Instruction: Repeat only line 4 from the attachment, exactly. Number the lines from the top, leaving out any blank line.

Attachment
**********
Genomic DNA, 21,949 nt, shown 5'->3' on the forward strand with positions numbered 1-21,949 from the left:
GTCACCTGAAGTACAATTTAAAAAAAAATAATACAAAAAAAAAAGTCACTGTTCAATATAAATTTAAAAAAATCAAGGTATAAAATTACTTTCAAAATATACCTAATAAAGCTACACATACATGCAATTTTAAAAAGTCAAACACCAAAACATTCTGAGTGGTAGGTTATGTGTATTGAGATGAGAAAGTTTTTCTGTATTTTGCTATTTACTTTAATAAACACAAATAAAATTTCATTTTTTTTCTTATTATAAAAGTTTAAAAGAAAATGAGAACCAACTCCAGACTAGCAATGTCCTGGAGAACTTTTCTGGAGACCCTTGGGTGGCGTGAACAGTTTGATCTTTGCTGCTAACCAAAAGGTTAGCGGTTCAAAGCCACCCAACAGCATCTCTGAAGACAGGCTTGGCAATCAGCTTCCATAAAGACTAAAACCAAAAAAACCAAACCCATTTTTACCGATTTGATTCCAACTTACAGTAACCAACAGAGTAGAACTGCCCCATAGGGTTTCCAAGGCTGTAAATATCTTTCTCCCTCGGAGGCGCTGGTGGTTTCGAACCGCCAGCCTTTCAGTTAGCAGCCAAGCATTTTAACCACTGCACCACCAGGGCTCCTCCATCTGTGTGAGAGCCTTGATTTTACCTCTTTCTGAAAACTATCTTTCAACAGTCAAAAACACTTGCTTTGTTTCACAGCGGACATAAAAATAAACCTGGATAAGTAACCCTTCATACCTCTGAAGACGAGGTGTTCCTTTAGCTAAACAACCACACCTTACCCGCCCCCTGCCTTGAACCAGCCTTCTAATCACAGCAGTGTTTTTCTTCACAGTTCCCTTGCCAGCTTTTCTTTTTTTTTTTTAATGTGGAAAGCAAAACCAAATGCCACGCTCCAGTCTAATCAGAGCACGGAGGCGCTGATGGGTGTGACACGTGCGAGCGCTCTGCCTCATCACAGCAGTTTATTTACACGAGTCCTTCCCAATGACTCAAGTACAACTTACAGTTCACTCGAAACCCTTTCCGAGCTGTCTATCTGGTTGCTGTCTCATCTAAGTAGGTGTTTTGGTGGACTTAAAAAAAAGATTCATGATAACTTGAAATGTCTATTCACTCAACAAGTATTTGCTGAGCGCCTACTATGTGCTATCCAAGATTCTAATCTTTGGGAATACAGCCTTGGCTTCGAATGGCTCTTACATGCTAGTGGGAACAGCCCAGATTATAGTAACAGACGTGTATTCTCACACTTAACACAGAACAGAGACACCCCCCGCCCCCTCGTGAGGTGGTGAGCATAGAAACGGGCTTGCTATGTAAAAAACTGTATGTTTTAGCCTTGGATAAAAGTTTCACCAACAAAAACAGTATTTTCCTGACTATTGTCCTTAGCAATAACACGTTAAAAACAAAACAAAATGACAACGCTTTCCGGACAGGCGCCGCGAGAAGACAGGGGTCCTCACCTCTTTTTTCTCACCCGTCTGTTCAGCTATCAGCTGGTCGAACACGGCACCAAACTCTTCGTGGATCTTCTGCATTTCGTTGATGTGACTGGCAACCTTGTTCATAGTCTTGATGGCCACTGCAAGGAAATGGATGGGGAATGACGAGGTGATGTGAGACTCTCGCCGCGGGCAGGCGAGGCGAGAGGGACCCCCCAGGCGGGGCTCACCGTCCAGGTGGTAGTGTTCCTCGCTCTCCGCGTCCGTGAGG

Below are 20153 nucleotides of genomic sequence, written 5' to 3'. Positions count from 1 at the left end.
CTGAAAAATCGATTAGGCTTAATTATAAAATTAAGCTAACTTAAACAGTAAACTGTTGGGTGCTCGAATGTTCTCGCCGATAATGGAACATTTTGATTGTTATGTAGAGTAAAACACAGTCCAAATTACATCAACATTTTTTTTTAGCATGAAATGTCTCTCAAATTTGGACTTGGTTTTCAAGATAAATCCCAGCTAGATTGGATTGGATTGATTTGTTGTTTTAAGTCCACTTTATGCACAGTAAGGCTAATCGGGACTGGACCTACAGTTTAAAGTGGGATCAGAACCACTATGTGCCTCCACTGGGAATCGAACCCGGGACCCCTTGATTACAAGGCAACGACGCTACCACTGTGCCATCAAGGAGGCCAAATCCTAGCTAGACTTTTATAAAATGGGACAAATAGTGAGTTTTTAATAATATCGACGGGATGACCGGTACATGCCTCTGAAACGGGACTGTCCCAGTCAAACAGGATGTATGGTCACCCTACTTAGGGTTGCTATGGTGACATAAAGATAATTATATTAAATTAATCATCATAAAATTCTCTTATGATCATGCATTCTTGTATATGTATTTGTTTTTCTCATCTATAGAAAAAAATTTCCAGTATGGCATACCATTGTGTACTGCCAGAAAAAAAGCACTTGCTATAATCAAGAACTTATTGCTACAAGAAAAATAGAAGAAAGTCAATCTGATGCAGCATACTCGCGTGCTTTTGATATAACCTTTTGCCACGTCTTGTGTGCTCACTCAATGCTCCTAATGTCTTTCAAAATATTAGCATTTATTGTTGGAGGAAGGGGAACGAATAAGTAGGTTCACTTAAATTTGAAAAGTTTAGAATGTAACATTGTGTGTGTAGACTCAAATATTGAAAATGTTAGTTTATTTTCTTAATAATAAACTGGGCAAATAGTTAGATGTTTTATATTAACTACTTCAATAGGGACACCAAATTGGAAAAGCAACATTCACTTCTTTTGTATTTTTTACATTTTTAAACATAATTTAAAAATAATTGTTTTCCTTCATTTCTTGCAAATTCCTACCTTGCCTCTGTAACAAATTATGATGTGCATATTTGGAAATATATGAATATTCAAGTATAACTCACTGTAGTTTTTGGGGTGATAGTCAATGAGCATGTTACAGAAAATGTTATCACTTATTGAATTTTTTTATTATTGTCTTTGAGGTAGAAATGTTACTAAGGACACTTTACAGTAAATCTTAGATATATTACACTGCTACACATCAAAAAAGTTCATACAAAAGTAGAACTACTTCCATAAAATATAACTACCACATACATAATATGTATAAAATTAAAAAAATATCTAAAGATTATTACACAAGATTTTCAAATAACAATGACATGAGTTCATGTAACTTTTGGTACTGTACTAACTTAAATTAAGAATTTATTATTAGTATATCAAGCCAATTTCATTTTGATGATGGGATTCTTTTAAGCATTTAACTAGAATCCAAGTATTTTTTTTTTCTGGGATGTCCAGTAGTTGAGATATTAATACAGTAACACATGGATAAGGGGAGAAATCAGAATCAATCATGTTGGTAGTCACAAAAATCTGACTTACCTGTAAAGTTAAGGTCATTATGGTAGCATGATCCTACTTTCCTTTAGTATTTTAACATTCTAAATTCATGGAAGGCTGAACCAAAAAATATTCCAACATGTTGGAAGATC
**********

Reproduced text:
CTGAAAAATCGATTAGGCTTAATTATAAAATTAAGCTAACTTAAACAGTAAACTGTTGGGTGCTCGAATGTTCTCGCCGATAATGGAACATTTTGATTGTTATGTAGAGTAAAACACAGTCCAAATTACATCAACATTTTTTTTTAGCATGAAATGTCTCTCAAATTTGGACTTGGTTTTCAAGATAAATCCCAGCTAGATTGGATTGGATTGATTTGTTGTTTTAAGTCCACTTTATGCACAGTAAGGCTAATCGGGACTGGACCTACAGTTTAAAGTGGGATCAGAACCACTATGTGCCTCCACTGGGAATCGAACCCGGGACCCCTTGATTACAAGGCAACGACGCTACCACTGTGCCATCAAGGAGGCCAAATCCTAGCTAGACTTTTATAAAATGGGACAAATAGTGAGTTTTTAATAATATCGACGGGATGACCGGTACATGCCTCTGAAACGGGACTGTCCCAGTCAAACAGGATGTATGGTCACCCTACTTAGGGTTGCTATGGTGACATAAAGATAATTATATTAAATTAATCATCATAAAATTCTCTTATGATCATGCATTCTTGTATATGTATTTGTTTTTCTCATCTATAGAAAAAAATTTCCAGTATGGCATACCATTGTGTACTGCCAGAAAAAAAGCACTTGCTATAATCAAGAACTTATTGCTACAAGAAAAATAGAAGAAAGTCAATCTGATGCAGCATACTCGCGTGCTTTTGATATAACCTTTTGCCACGTCTTGTGTGCTCACTCAATGCTCCTAATGTCTTTCAAAATATTAGCATTTATTGTTGGAGGAAGGGGAACGAATAAGTAGGTTCACTTAAATTTGAAAAGTTTAGAATGTAACATTGTGTGTGTAGACTCAAATATTGAAAATGTTAGTTTATTTTCTTAATAATAAACTGGGCAAATAGTTAGATGTTTTATATTAACTACTTCAATAGGGACACCAAATTGGAAAAGCAACATTCACTTCTTTTGTATTTTTTACATTTTTAAACATAATTTAAAAATAATTGTTTTCCTTCATTTCTTGCAAATTCCTACCTTGCCTCTGTAACAAATTATGATGTGCATATTTGGAAATATATGAATATTCAAGTATAACTCACTGTAGTTTTTGGGGTGATAGTCAATGAGCATGTTACAGAAAATGTTATCACTTATTGAATTTTTTTATTATTGTCTTTGAGGTAGAAATGTTACTAAGGACACTTTACAGTAAATCTTAGATATATTACACTGCTACACATCAAAAAAGTTCATACAAAAGTAGAACTACTTCCATAAAATATAACTACCACATACATAATATGTATAAAATTAAAAAAATATCTAAAGATTATTACACAAGATTTTCAAATAACAATGACATGAGTTCATGTAACTTTTGGTACTGTACTAACTTAAATTAAGAATTTATTATTAGTATATCAAGCCAATTTCATTTTGATGATGGGATTCTTTTAAGCATTTAACTAGAATCCAAGTATTTTTTTTTTCTGGGATGTCCAGTAGTTGAGATATTAATACAGTAACACATGGATAAGGGGAGAAATCAGAATCAATCATGTTGGTAGTCACAAAAATCTGACTTACCTGTAAAGTTAAGGTCATTATGGTAGCATGATCCTACTTTCCTTTAGTATTTTAACATTCTAAATTCATGGAAGGCTGAACCAAAAAATATTCCAACATGTTGGAAGATC